And Picasso was the artist who eluded Rubinstein's thirst for portraits. She pursued him aggressively to no avail, until she knocked on his door to make her demand. Trapped, he produced a series of about 30 crude drawings, some akin to police sketches in black on white. A dozen are included in the show.
In Australia, Rubinstein met her first husband, Edward Titus, a Polish-American expat writer and owner of a small publishing house. He helped launch her career through the wizardry of ad copy and a strategy of turning her into an expert on the science of beauty.
Rubinstein was lucky after going into business in Paris and London, then launching in New York in 1915, a year into World War I, Klein said. She arrived in the wake of two revolutionary movements: the march of avant-garde art and the suffrage movement.
"It was a fortuitous convergence of forces, and cosmetics became a metaphor," Klein said. "That was her genius."
The fact that she was Jewish, he said, helped along her awareness of "otherness" and perhaps factored into her diverse tastes in art, chunky jewelry she wore in great doses as "armor" and the desire to encourage women as individuals rather than any one ideal, unlike her WASPish competitor Elizabeth Arden.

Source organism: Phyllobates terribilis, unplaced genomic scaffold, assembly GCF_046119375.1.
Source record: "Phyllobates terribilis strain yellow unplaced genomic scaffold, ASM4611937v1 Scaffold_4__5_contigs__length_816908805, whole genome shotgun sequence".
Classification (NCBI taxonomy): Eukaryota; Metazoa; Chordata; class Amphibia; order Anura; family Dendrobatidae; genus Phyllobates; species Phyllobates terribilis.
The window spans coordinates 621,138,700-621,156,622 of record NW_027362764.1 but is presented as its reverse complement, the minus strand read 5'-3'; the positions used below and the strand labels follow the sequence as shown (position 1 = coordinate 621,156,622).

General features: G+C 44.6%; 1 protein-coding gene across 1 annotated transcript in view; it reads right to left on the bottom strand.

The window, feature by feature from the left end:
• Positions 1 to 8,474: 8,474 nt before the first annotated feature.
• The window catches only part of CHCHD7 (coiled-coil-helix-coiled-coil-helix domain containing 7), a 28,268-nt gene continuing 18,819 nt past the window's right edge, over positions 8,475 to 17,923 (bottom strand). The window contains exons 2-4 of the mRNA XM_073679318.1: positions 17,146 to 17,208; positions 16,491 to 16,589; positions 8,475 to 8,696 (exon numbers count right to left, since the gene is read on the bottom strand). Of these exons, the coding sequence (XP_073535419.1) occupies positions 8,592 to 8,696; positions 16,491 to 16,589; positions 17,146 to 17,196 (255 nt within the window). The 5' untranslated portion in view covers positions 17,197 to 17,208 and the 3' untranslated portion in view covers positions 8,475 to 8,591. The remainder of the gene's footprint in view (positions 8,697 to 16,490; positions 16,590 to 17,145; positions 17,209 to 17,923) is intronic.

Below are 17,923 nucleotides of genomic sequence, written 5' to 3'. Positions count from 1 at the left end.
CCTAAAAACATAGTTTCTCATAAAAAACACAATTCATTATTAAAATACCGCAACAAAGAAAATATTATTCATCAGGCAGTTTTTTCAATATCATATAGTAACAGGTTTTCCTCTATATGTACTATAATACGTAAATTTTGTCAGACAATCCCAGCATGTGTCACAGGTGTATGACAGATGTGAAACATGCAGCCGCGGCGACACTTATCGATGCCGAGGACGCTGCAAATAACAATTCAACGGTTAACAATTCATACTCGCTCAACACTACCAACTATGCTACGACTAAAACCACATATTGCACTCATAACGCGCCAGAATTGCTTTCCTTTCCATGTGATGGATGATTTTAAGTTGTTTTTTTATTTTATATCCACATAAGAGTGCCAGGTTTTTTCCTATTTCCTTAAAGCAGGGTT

Lindy Woodhead, who wrote about their archrivalry in her 2003 book "War Paint," said Madame was riskier than Arden in business -- and life.
"She just instinctively had that It factor. She knew how to mix ingredients and she inspired a fear factor in women that basically went: If you use my skin cream you will not get wrinkles," Woodhead said Tuesday from London.
Suzanne Slesin, Rubinstein's step-granddaughter, said Madame's magic was in the mix when it came to art, style and design. She placed seemingly disparate objects together: a classical marble bust with an African Fang mask.
"She had no models in her mind to hold her back," Slesin said. "She didn't worry too much about what people thought of her."
It took Rubinstein 20 years in New York to open a salon on tony Fifth Avenue. In 1941, she had her eye on a Park Avenue triplex but was turned down, told the prestigious building did not rent to Jews, Klein said.
"She told her accountants or whoever the advisers were to buy the building at any cost," he said. "And that's what they did." The dollar figure is lost to history.
She had two boys with Titus before they divorced. She wed again in 1938, this time to a Georgian prince, Artchil Gourielli-Tchkonia. The public ate it up as she added "princess" to her resume. Rubinstein was devastated by his death in 1956 but carried on in business until the end.
At her death in 1965, estimates of her wealth varied up to $60 million. Her brand is now owned by L'Oreal and her products sold in Europe, Asia and Latin America.
"Helena Rubinstein: Beauty is Power"
When: Now through March 22 at The Jewish Museum, 1109 5th Ave., New York, (212) 423-3200. Open from 11 a.m. to 5:45 p.m. Friday through Tuesday, 11 a.m. to 8 p.m. Thursday, closed Wednesday. The exhibition will travel to the Boca Raton Museum of Art for display from April 21 through July 12.